Rejuvenate Your Child’s Self-Esteem During the December & January Break

February 12th, 2013 posted by Dr. Raymond J. and Eileen Huntington

by Dr. Raymond J. and Eileen Huntington

For most students, December and January bring at least two weeks to relax and recharge while classes are out of session. For families, this can also be a wonderful time to reaffirm emotional connections that have a significant impact on children’s success in school. Recognizing the very powerful link between high self-esteem, high aspirations and high achievement, parents should consider the following checklist of strategies to help students develop a positive mindset for the semester to come.

Help your children set goals.

Children feel successful when they accomplish goals – particularly those that lead to success in school. Work with your child to determine learning and achievement goals that are attainable with a reasonable amount of time and effort. Once these goals are set, determine what steps should be taken to reach them. Praise every earnest attempt, whether it’s successful or not.

Encourage children to communicate their feelings.

Children need to know that even anger and fear are normal emotions felt by everyone from time to time. They should understand that acknowledging these feelings can often be the first step to overcoming them. If your daughter realizes that she’s angry over the unflattering comments in a mid-year progress report, she may commit herself to working harder. If your son admits he’s afraid that he’s just not up to the challenges of another semester of Algebra II, that admission could trigger the determination to get extra help. // Listen carefully to your child. When you listen to children, they tend to feel better about themselves. They also tend to model that behavior by listening closer to their siblings, their teachers, other children, and to you. Children who are good listeners often find it easier to make friends, and to feel valued at school and in their communities. And don’t forget that being a good listener is vital for success in the classroom as well.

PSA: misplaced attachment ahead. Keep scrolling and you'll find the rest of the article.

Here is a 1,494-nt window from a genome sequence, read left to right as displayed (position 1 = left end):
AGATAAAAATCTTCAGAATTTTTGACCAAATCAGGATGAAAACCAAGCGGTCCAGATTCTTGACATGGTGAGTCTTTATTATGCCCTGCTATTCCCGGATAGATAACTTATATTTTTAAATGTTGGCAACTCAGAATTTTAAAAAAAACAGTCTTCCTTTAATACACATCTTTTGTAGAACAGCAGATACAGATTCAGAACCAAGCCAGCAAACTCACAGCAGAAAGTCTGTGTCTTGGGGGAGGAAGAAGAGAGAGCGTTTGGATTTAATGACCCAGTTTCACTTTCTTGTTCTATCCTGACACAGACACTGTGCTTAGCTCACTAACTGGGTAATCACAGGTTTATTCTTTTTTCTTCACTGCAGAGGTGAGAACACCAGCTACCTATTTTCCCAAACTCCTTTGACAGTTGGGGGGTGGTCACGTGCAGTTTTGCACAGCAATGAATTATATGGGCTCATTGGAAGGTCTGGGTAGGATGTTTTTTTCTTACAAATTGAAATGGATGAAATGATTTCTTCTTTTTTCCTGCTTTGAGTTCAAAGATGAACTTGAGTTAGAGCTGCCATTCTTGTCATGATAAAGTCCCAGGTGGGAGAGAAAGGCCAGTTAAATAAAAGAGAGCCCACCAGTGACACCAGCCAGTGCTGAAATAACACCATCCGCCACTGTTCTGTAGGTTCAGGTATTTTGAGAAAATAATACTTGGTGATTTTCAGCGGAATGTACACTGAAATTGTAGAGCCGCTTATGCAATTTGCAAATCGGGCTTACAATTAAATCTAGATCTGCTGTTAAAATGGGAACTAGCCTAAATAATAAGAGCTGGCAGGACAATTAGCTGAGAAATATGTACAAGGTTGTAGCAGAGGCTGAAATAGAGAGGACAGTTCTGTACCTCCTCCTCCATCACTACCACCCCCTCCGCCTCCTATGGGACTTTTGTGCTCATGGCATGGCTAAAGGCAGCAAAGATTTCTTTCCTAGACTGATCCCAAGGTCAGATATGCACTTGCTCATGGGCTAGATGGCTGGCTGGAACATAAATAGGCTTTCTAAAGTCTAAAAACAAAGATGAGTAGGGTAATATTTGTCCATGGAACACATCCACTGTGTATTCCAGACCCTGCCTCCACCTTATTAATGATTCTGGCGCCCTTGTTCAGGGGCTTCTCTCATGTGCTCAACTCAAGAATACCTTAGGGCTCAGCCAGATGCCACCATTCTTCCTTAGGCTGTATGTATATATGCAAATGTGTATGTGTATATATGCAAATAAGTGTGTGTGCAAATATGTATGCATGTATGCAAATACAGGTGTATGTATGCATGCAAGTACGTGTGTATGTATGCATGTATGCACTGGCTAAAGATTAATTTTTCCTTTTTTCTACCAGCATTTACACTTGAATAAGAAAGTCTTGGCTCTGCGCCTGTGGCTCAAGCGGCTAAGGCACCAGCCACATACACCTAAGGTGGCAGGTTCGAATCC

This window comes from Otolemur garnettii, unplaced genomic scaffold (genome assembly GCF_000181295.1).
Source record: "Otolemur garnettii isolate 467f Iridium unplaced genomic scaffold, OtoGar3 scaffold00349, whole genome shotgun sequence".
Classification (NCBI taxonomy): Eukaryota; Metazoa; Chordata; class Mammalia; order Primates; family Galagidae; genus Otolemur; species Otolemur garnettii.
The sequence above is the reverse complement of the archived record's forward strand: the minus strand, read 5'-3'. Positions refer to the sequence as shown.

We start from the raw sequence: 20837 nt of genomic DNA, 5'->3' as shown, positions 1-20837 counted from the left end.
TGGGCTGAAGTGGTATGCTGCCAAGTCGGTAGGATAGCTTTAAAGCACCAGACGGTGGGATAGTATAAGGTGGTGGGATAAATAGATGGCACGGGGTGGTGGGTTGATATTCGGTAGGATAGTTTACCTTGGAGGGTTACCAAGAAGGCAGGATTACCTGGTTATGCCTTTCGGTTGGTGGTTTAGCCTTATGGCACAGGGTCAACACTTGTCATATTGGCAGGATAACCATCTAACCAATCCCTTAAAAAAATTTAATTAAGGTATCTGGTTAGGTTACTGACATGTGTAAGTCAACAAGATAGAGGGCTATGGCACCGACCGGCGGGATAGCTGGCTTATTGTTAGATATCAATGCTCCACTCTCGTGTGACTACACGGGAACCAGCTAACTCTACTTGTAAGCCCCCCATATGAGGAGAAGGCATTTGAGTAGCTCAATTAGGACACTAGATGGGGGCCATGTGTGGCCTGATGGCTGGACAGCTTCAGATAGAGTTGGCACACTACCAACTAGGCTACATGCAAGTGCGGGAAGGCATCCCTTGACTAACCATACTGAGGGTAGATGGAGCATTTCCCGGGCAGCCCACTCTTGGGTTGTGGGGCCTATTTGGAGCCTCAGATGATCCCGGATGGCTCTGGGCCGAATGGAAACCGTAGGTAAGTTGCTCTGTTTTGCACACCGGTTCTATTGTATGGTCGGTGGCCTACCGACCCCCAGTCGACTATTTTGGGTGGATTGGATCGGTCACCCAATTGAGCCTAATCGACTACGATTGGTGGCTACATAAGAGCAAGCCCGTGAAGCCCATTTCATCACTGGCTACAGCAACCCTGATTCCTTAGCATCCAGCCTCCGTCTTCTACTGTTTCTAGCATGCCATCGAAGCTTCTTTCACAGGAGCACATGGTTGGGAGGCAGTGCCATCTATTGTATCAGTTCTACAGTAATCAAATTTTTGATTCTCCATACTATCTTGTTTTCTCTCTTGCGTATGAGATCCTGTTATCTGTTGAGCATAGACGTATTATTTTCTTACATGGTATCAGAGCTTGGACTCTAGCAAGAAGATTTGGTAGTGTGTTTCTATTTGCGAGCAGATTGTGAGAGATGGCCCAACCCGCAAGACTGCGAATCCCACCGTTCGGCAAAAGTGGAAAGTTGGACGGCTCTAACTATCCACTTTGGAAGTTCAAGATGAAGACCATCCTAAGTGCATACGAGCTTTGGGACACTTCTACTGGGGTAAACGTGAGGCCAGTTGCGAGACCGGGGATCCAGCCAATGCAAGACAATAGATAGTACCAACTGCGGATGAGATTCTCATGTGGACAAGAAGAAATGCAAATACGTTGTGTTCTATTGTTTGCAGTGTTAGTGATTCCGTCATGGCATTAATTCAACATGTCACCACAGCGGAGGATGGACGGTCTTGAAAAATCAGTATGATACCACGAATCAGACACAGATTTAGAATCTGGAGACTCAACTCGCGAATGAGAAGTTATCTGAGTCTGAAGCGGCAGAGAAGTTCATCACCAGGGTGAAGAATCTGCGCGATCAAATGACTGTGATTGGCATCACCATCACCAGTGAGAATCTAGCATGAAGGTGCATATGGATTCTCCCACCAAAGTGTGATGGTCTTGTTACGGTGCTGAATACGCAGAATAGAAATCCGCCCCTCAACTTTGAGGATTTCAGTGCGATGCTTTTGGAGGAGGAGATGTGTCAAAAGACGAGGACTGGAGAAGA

Use fair, consistent discipline as a building block for self-esteem.

Discipline should be a tool for helping children make wise decisions. You can utilize it best by establishing a limited number of clear and necessary rules. Too many rules can make a child feel powerless and untrustworthy. But rules that have a definitive connection to success – completing homework every night or putting in extra study time before a big test, for example – will lead to accomplishments that automatically make your child feel better about his or her abilities.

Help children learn from their mistakes.

When children are unsuccessful at something, position it as a temporary setback, not a failure, as long as they learn from the experience. Ask your child for a sense of why he or she didn’t succeed, and work together to determine what steps should be taken to improve.

Give your children meaningful responsibilities.

Giving your children worthwhile jobs around the house and responsibilities for improving your community can enhance their sense of accomplishment. As children live up to these responsibilities, they develop a sense of self-worth at being able to contribute their skills and energies in a meaningful way. Students who feel valued at home and in the community tend to feel a stronger connection to their schools as well.

Give children a special place for displaying educational accomplishments.

The refrigerator door is ideal. When friends and relatives visit, share the special items and let your child feel successful. You can also keep a scrapbook of your children’s accomplishments.

Recognize your child’s special qualities.

While all children tend to seek the approval of their peers, “popularity” can seem especially crucial during the middle and high school years. But your child doesn’t have to be the star of the cheerleading squad or the class president to stand out. Make sure you recognize your child’s special qualities, and do whatever you can to foster higher achievement by nurturing special aptitudes. Remind your child often that there is indeed “life after high school,” and plenty of time to shine under the spotlight of individual abilities in the years to come.

Remember the power of praise.

Most of us can easily remember the thrill of rushing home with an “A” on a term paper or high marks on a report card or class project, so don’t forget to rise to the occasion when you hear “Mom, guess what!” seconds after your son or daughter comes through the door. And while it’s pretty typical for teens to pretend they’re too cool to worry about what “the parents” think of their progress in school, chances are you’ll still get a smile with the words “well done!”

Dr. Raymond J. and Eileen Huntington (12 Posts)


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